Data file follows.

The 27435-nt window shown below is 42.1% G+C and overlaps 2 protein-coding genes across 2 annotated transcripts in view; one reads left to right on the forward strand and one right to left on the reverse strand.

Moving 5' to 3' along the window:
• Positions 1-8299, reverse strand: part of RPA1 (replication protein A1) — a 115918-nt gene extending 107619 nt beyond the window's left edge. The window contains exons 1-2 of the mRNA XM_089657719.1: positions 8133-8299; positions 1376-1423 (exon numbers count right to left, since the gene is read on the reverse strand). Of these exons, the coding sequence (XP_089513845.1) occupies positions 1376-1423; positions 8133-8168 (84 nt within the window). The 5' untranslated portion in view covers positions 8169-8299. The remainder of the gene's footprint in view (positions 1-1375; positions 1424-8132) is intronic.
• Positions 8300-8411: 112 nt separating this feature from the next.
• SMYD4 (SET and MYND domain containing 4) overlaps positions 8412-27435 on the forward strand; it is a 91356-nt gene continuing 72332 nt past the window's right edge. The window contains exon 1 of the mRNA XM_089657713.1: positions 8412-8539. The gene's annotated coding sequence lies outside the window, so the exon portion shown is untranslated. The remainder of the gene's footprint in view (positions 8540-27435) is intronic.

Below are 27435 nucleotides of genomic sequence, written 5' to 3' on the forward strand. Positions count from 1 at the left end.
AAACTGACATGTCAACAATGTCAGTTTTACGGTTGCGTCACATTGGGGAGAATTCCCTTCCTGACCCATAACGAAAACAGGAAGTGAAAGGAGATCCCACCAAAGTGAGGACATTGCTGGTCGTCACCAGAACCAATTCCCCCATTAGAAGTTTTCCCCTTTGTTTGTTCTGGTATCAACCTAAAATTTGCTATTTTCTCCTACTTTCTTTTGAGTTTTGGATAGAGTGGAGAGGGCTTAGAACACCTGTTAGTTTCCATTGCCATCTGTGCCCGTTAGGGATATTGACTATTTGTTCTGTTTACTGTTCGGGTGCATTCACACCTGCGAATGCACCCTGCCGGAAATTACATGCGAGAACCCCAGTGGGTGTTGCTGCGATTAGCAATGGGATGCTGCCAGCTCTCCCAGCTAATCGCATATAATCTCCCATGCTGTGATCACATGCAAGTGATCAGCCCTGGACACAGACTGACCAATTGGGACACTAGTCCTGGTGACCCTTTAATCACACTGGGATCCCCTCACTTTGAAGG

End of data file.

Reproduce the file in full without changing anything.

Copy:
The 27435-nt window shown below is 42.1% G+C and overlaps 2 protein-coding genes across 2 annotated transcripts in view; one reads left to right on the forward strand and one right to left on the reverse strand.

Moving 5' to 3' along the window:
• Positions 1-8299, reverse strand: part of RPA1 (replication protein A1) — a 115918-nt gene extending 107619 nt beyond the window's left edge. The window contains exons 1-2 of the mRNA XM_089657719.1: positions 8133-8299; positions 1376-1423 (exon numbers count right to left, since the gene is read on the reverse strand). Of these exons, the coding sequence (XP_089513845.1) occupies positions 1376-1423; positions 8133-8168 (84 nt within the window). The 5' untranslated portion in view covers positions 8169-8299. The remainder of the gene's footprint in view (positions 1-1375; positions 1424-8132) is intronic.
• Positions 8300-8411: 112 nt separating this feature from the next.
• SMYD4 (SET and MYND domain containing 4) overlaps positions 8412-27435 on the forward strand; it is a 91356-nt gene continuing 72332 nt past the window's right edge. The window contains exon 1 of the mRNA XM_089657713.1: positions 8412-8539. The gene's annotated coding sequence lies outside the window, so the exon portion shown is untranslated. The remainder of the gene's footprint in view (positions 8540-27435) is intronic.

Below are 27435 nucleotides of genomic sequence, written 5' to 3' on the forward strand. Positions count from 1 at the left end.
AAACTGACATGTCAACAATGTCAGTTTTACGGTTGCGTCACATTGGGGAGAATTCCCTTCCTGACCCATAACGAAAACAGGAAGTGAAAGGAGATCCCACCAAAGTGAGGACATTGCTGGTCGTCACCAGAACCAATTCCCCCATTAGAAGTTTTCCCCTTTGTTTGTTCTGGTATCAACCTAAAATTTGCTATTTTCTCCTACTTTCTTTTGAGTTTTGGATAGAGTGGAGAGGGCTTAGAACACCTGTTAGTTTCCATTGCCATCTGTGCCCGTTAGGGATATTGACTATTTGTTCTGTTTACTGTTCGGGTGCATTCACACCTGCGAATGCACCCTGCCGGAAATTACATGCGAGAACCCCAGTGGGTGTTGCTGCGATTAGCAATGGGATGCTGCCAGCTCTCCCAGCTAATCGCATATAATCTCCCATGCTGTGATCACATGCAAGTGATCAGCCCTGGACACAGACTGACCAATTGGGACACTAGTCCTGGTGACCCTTTAATCACACTGGGATCCCCTCACTTTGAAGG